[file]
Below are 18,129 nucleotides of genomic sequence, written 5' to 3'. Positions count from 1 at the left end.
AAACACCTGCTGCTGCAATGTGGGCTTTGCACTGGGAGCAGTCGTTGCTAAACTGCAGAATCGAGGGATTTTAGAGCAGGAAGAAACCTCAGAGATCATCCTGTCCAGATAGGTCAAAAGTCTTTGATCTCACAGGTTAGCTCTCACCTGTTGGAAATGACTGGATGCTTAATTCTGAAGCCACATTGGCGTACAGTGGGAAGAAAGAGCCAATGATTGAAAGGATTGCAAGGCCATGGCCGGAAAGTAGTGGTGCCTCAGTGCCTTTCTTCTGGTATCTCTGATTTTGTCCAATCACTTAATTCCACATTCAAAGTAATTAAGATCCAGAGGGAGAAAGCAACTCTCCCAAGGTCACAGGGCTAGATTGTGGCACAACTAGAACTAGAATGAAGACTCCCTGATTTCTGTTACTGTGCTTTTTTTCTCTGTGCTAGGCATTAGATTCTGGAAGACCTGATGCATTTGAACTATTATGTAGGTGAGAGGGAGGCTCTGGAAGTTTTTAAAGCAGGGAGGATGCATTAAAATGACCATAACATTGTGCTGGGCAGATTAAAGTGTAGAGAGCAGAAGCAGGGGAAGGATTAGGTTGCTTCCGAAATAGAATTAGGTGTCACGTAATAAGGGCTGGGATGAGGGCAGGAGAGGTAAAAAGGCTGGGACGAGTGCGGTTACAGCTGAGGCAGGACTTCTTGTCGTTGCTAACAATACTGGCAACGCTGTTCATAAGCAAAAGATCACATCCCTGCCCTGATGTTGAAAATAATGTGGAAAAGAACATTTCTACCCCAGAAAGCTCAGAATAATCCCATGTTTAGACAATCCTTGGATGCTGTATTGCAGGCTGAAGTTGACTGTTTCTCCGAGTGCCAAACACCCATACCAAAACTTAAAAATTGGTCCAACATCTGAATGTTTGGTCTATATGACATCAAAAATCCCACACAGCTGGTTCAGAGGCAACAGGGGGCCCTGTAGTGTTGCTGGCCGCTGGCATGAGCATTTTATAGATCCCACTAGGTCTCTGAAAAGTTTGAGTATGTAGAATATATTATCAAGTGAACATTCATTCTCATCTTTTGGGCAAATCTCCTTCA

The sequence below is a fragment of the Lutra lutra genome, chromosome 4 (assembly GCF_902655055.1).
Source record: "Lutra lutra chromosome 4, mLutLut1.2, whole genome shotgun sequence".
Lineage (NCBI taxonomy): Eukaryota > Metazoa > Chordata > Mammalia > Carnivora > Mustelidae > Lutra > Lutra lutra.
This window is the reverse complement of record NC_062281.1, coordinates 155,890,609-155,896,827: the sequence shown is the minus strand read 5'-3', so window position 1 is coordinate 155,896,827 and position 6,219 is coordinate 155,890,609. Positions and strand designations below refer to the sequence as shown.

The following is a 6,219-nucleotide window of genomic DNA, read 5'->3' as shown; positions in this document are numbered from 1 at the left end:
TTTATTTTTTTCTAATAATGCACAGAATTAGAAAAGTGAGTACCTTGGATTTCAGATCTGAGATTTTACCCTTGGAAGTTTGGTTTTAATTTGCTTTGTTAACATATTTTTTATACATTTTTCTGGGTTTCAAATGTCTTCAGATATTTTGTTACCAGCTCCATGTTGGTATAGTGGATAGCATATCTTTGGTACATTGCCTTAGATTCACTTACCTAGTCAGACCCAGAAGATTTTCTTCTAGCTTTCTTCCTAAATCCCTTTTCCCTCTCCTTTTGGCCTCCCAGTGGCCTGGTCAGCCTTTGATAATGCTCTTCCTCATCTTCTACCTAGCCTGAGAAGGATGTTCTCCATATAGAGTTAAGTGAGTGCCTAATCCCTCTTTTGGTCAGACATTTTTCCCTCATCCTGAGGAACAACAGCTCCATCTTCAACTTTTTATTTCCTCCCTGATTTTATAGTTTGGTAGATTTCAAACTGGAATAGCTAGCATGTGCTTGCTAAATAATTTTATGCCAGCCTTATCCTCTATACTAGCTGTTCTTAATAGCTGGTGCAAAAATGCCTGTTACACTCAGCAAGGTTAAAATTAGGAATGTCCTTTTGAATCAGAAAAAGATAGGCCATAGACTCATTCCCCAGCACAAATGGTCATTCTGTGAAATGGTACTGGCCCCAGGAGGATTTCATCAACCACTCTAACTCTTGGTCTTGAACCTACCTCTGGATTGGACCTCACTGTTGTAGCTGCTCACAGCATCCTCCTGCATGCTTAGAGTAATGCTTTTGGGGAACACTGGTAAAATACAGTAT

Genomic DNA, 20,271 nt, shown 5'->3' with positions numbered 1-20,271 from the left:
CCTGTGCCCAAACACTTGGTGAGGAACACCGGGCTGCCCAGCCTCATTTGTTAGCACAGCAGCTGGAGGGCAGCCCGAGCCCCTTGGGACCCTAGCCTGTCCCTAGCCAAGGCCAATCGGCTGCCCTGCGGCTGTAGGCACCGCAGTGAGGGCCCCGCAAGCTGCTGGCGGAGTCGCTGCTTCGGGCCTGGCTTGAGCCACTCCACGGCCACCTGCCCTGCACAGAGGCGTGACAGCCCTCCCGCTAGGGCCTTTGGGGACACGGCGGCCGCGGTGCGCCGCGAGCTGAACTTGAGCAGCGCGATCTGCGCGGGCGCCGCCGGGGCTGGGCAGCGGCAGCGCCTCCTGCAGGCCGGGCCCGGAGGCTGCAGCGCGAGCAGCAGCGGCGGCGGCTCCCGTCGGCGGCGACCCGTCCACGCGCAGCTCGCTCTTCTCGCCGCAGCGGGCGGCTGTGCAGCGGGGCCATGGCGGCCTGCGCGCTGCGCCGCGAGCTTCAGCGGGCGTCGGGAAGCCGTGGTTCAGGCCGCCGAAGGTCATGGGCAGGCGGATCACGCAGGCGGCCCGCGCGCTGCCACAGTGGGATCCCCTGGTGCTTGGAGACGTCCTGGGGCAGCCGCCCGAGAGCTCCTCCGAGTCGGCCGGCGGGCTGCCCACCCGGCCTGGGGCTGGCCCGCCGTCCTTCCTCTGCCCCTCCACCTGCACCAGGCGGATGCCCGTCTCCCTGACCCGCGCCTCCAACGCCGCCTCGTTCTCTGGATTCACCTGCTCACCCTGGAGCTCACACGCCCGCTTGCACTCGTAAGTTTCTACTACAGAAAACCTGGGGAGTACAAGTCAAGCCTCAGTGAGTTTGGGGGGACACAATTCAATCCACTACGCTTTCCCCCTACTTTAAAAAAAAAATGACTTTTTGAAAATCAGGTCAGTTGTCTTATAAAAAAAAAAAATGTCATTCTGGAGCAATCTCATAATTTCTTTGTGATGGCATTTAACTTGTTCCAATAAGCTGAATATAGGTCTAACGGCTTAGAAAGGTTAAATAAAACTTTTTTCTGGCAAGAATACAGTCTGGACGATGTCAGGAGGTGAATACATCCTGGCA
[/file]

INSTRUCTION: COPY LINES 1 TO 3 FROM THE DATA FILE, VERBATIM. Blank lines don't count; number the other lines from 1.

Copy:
Below are 18,129 nucleotides of genomic sequence, written 5' to 3'. Positions count from 1 at the left end.
AAACACCTGCTGCTGCAATGTGGGCTTTGCACTGGGAGCAGTCGTTGCTAAACTGCAGAATCGAGGGATTTTAGAGCAGGAAGAAACCTCAGAGATCATCCTGTCCAGATAGGTCAAAAGTCTTTGATCTCACAGGTTAGCTCTCACCTGTTGGAAATGACTGGATGCTTAATTCTGAAGCCACATTGGCGTACAGTGGGAAGAAAGAGCCAATGATTGAAAGGATTGCAAGGCCATGGCCGGAAAGTAGTGGTGCCTCAGTGCCTTTCTTCTGGTATCTCTGATTTTGTCCAATCACTTAATTCCACATTCAAAGTAATTAAGATCCAGAGGGAGAAAGCAACTCTCCCAAGGTCACAGGGCTAGATTGTGGCACAACTAGAACTAGAATGAAGACTCCCTGATTTCTGTTACTGTGCTTTTTTTCTCTGTGCTAGGCATTAGATTCTGGAAGACCTGATGCATTTGAACTATTATGTAGGTGAGAGGGAGGCTCTGGAAGTTTTTAAAGCAGGGAGGATGCATTAAAATGACCATAACATTGTGCTGGGCAGATTAAAGTGTAGAGAGCAGAAGCAGGGGAAGGATTAGGTTGCTTCCGAAATAGAATTAGGTGTCACGTAATAAGGGCTGGGATGAGGGCAGGAGAGGTAAAAAGGCTGGGACGAGTGCGGTTACAGCTGAGGCAGGACTTCTTGTCGTTGCTAACAATACTGGCAACGCTGTTCATAAGCAAAAGATCACATCCCTGCCCTGATGTTGAAAATAATGTGGAAAAGAACATTTCTACCCCAGAAAGCTCAGAATAATCCCATGTTTAGACAATCCTTGGATGCTGTATTGCAGGCTGAAGTTGACTGTTTCTCCGAGTGCCAAACACCCATACCAAAACTTAAAAATTGGTCCAACATCTGAATGTTTGGTCTATATGACATCAAAAATCCCACACAGCTGGTTCAGAGGCAACAGGGGGCCCTGTAGTGTTGCTGGCCGCTGGCATGAGCATTTTATAGATCCCACTAGGTCTCTGAAAAGTTTGAGTATGTAGAATATATTATCAAGTGAACATTCATTCTCATCTTTTGGGCAAATCTCCTTCA

The sequence below is a fragment of the Lutra lutra genome, chromosome 4 (assembly GCF_902655055.1).